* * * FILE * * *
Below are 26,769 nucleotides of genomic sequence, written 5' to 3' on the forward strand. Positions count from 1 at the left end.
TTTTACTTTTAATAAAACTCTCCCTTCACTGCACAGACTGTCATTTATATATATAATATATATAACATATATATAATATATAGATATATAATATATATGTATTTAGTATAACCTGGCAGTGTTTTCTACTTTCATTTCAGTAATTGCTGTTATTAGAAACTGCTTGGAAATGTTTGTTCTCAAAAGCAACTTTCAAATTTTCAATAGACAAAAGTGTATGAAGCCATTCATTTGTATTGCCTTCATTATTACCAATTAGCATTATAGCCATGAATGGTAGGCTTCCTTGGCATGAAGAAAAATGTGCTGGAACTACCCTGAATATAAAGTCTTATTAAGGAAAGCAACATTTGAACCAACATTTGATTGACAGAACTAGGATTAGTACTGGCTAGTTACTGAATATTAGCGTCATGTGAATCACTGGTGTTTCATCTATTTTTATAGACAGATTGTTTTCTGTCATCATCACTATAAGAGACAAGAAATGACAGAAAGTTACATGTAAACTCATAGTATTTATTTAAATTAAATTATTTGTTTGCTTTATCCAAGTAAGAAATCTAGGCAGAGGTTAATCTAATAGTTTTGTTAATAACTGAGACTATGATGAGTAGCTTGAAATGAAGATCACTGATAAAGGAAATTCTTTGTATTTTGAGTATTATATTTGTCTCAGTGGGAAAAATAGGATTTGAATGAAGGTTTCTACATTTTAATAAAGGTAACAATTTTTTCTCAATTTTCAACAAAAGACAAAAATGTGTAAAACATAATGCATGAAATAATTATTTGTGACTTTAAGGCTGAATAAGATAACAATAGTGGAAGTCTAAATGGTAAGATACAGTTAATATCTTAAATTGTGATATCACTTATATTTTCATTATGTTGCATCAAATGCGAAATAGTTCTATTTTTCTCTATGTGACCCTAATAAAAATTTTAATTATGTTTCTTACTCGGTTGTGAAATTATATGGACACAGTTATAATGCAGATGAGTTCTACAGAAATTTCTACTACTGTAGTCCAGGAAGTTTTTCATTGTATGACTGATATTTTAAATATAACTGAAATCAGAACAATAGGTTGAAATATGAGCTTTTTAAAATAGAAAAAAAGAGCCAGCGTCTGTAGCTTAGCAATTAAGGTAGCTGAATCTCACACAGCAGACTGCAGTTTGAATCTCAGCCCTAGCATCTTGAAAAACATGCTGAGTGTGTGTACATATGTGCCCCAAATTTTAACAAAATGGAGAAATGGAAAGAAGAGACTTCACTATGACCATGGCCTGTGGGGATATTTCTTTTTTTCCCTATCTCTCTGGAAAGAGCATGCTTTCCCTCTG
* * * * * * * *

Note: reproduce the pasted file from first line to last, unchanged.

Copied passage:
Below are 26,769 nucleotides of genomic sequence, written 5' to 3' on the forward strand. Positions count from 1 at the left end.
TTTTACTTTTAATAAAACTCTCCCTTCACTGCACAGACTGTCATTTATATATATAATATATATAACATATATATAATATATAGATATATAATATATATGTATTTAGTATAACCTGGCAGTGTTTTCTACTTTCATTTCAGTAATTGCTGTTATTAGAAACTGCTTGGAAATGTTTGTTCTCAAAAGCAACTTTCAAATTTTCAATAGACAAAAGTGTATGAAGCCATTCATTTGTATTGCCTTCATTATTACCAATTAGCATTATAGCCATGAATGGTAGGCTTCCTTGGCATGAAGAAAAATGTGCTGGAACTACCCTGAATATAAAGTCTTATTAAGGAAAGCAACATTTGAACCAACATTTGATTGACAGAACTAGGATTAGTACTGGCTAGTTACTGAATATTAGCGTCATGTGAATCACTGGTGTTTCATCTATTTTTATAGACAGATTGTTTTCTGTCATCATCACTATAAGAGACAAGAAATGACAGAAAGTTACATGTAAACTCATAGTATTTATTTAAATTAAATTATTTGTTTGCTTTATCCAAGTAAGAAATCTAGGCAGAGGTTAATCTAATAGTTTTGTTAATAACTGAGACTATGATGAGTAGCTTGAAATGAAGATCACTGATAAAGGAAATTCTTTGTATTTTGAGTATTATATTTGTCTCAGTGGGAAAAATAGGATTTGAATGAAGGTTTCTACATTTTAATAAAGGTAACAATTTTTTCTCAATTTTCAACAAAAGACAAAAATGTGTAAAACATAATGCATGAAATAATTATTTGTGACTTTAAGGCTGAATAAGATAACAATAGTGGAAGTCTAAATGGTAAGATACAGTTAATATCTTAAATTGTGATATCACTTATATTTTCATTATGTTGCATCAAATGCGAAATAGTTCTATTTTTCTCTATGTGACCCTAATAAAAATTTTAATTATGTTTCTTACTCGGTTGTGAAATTATATGGACACAGTTATAATGCAGATGAGTTCTACAGAAATTTCTACTACTGTAGTCCAGGAAGTTTTTCATTGTATGACTGATATTTTAAATATAACTGAAATCAGAACAATAGGTTGAAATATGAGCTTTTTAAAATAGAAAAAAAGAGCCAGCGTCTGTAGCTTAGCAATTAAGGTAGCTGAATCTCACACAGCAGACTGCAGTTTGAATCTCAGCCCTAGCATCTTGAAAAACATGCTGAGTGTGTGTACATATGTGCCCCAAATTTTAACAAAATGGAGAAATGGAAAGAAGAGACTTCACTATGACCATGGCCTGTGGGGATATTTCTTTTTTTCCCTATCTCTCTGGAAAGAGCATGCTTTCCCTCTG